Aragon DAO May Be Restructuring to Get Ahead of Swiss Regulations
If ANT token holders profit from the DAO’s treasury, it may no longer be considered a utility token under Swiss laws
kavalenkava/Shutterstock modified by Blockworks
Aragon, an open-source software creator for managing DAOs on Ethereum, will retract plans for ANT token holders to gain voting rights over its $200 million treasury.
Well, the Swiss-based Aragon Association said in a blog post that the network’s ANT token is registered as a “utility token” in Switzerland and must be used for its “stated social purpose.”
In other words: ANT isn’t supposed to make traders money.
“Some tokens may be created and used as financial instruments, but ANT is not one of them.”
“ANT is designed to serve a specific purpose: to facilitate participation in Aragon’s technology, which exists to advance and protect Aragon’s stated mission,” the association wrote in explaining its utility token designation.
But Karin Lorez, a senior legal advisor based in Zurich, told Blockworks that “If ANT is a utility token according to Swiss laws, it does not fall under any financial market regulation such as AML (Anti-Money Laundering Act).”
DAOs in Switzerland are commonly structured as an association — not as a business — according to Lorez, meaning they cannot operate for profit.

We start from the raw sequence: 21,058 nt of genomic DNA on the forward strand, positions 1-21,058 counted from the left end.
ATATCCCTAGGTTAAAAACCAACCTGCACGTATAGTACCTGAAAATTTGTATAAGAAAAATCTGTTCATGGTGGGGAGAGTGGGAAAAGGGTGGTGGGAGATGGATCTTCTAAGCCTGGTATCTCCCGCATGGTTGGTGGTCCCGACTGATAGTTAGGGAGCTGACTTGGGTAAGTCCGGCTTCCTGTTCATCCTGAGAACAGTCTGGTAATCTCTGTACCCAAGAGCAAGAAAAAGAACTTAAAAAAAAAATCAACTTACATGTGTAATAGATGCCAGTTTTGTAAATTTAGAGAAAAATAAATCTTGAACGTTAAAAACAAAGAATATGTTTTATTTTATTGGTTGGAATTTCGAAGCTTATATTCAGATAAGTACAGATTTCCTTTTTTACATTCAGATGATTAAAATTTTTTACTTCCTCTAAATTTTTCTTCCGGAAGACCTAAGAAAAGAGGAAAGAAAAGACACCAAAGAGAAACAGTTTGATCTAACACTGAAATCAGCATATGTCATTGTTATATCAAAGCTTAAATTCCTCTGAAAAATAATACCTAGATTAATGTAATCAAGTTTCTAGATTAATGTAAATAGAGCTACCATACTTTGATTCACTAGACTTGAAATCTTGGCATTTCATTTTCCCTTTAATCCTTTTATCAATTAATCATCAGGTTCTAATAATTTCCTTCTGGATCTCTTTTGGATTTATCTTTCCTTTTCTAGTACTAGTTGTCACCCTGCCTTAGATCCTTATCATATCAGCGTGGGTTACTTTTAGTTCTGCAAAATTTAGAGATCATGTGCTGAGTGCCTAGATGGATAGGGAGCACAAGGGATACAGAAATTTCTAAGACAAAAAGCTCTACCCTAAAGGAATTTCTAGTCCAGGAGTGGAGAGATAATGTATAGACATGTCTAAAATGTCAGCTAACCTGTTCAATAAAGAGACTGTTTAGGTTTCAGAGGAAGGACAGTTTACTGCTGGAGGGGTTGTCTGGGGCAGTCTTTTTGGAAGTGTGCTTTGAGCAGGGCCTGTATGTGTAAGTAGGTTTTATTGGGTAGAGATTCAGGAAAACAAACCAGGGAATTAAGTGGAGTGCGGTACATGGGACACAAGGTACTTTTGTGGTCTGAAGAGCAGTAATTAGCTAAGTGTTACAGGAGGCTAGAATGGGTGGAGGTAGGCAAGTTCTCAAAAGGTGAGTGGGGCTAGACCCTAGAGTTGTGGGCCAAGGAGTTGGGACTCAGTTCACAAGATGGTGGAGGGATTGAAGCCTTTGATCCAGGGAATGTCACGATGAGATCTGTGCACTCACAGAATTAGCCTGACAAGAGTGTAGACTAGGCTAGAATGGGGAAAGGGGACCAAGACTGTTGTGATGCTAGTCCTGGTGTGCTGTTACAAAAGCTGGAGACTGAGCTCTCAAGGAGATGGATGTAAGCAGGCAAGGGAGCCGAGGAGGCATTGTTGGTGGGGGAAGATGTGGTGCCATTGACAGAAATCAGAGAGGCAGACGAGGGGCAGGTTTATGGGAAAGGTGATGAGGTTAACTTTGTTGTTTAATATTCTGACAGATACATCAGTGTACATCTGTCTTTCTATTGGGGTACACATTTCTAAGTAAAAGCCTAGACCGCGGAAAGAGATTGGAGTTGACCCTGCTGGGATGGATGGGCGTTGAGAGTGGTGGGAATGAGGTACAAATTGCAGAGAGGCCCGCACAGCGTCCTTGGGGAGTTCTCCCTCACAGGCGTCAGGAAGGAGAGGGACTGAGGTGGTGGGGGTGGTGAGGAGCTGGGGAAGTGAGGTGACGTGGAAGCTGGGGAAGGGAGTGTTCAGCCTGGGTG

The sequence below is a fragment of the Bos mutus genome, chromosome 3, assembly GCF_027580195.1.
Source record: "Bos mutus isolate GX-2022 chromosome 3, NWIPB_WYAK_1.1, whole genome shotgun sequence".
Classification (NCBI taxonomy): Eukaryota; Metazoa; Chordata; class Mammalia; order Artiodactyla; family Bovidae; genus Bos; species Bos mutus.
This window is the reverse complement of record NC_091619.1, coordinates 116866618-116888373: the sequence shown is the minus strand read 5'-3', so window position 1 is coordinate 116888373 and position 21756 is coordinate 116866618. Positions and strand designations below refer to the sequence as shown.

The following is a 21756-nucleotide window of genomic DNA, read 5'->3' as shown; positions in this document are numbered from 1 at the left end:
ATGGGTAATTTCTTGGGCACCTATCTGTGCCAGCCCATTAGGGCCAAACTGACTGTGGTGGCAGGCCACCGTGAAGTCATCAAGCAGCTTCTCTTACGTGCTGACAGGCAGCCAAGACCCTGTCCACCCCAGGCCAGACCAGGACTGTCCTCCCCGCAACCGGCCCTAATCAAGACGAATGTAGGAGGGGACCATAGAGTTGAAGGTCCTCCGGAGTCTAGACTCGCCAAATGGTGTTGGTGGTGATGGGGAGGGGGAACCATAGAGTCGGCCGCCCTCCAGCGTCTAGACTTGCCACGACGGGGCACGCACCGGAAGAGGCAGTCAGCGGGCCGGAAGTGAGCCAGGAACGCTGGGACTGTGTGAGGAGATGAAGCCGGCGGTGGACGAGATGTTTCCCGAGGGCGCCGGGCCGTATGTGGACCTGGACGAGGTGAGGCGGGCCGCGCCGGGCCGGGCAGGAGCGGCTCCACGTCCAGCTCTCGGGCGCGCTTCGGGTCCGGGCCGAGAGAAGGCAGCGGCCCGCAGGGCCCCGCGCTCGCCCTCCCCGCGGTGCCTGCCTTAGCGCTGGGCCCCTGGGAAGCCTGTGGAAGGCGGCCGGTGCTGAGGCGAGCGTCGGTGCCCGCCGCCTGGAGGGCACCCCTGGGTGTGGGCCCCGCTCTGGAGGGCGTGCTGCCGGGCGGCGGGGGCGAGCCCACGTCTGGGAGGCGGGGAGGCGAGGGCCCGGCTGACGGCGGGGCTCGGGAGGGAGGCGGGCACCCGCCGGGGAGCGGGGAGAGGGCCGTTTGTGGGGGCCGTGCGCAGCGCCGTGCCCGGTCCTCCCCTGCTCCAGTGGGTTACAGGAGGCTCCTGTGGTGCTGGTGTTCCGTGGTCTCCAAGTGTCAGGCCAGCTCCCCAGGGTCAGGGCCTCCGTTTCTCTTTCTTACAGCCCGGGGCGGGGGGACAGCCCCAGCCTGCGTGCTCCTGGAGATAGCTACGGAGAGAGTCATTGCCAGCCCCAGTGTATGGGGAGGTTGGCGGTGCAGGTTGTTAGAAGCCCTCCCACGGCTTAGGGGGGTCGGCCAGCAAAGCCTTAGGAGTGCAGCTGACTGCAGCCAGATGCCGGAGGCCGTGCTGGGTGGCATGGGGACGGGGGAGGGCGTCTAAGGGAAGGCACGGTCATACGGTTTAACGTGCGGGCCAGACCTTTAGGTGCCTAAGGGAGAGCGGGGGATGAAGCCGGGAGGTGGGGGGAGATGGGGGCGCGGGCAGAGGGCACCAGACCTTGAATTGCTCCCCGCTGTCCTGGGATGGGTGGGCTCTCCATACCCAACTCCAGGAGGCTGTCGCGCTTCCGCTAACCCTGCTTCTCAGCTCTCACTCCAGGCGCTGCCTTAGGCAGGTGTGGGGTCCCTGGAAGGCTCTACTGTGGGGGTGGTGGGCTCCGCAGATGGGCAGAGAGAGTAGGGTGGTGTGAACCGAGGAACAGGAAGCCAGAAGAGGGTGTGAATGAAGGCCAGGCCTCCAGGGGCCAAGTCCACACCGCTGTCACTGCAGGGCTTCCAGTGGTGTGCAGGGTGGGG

So, although Aragon Association has no “stated social purpose” that it must abide by according to Swiss regulations, its native token ANT must only be used to provide access to blockchain services and infrastructure if it wishes to remain a “utility token.”
If the ANT token can be used to profit its holders, it could be reclassified as an “asset token” — comparable to equities, bonds or derivatives — or a hybrid token. The Swiss Financial Market Supervisory Authority (SFMSA) outlined all three classifications in its 2018 guidelines for initial coin offerings (ICOs).
In this case, the ANT token would be considered a security and fall under Swiss financial regulations.
To ensure that the Aragon DAO does remain under a non-profit designation, the Aragon Association plans to repurpose itself as a grants program for developers looking to build on its technology stack.
The Aragon Association said the decision came after a 51% attack by a group called “Risk-Free Value (RFV) Raiders” who were associated with the liquidation of Rook DAO — where token holders benefited financially from the DAO’s treasury following its dissolution.
As the value of ANT did not grow alongside the Aragon treasury, the Aragon Association noted that significant vulnerabilities were on the horizon.
After spotting “a sudden and suspicious uptick in Aragon Discord server activity,” moderators banned a group of users on its Discord channels, including members of crypto asset management firm Arca.
Arca has since responded to the accusations, saying that Aragon’s “failure to empower the community with treasury transfers, and overall lack of transparency to be frustrating and against the ethos of both what DAOs are meant to be and what Aragon team members have repeatedly said they stood for.”
“We are planning to work with other token holders to propose that Aragon continue the buybacks to return ANT to book value, and were not planning on advocating for a dissolution,” Arca wrote.
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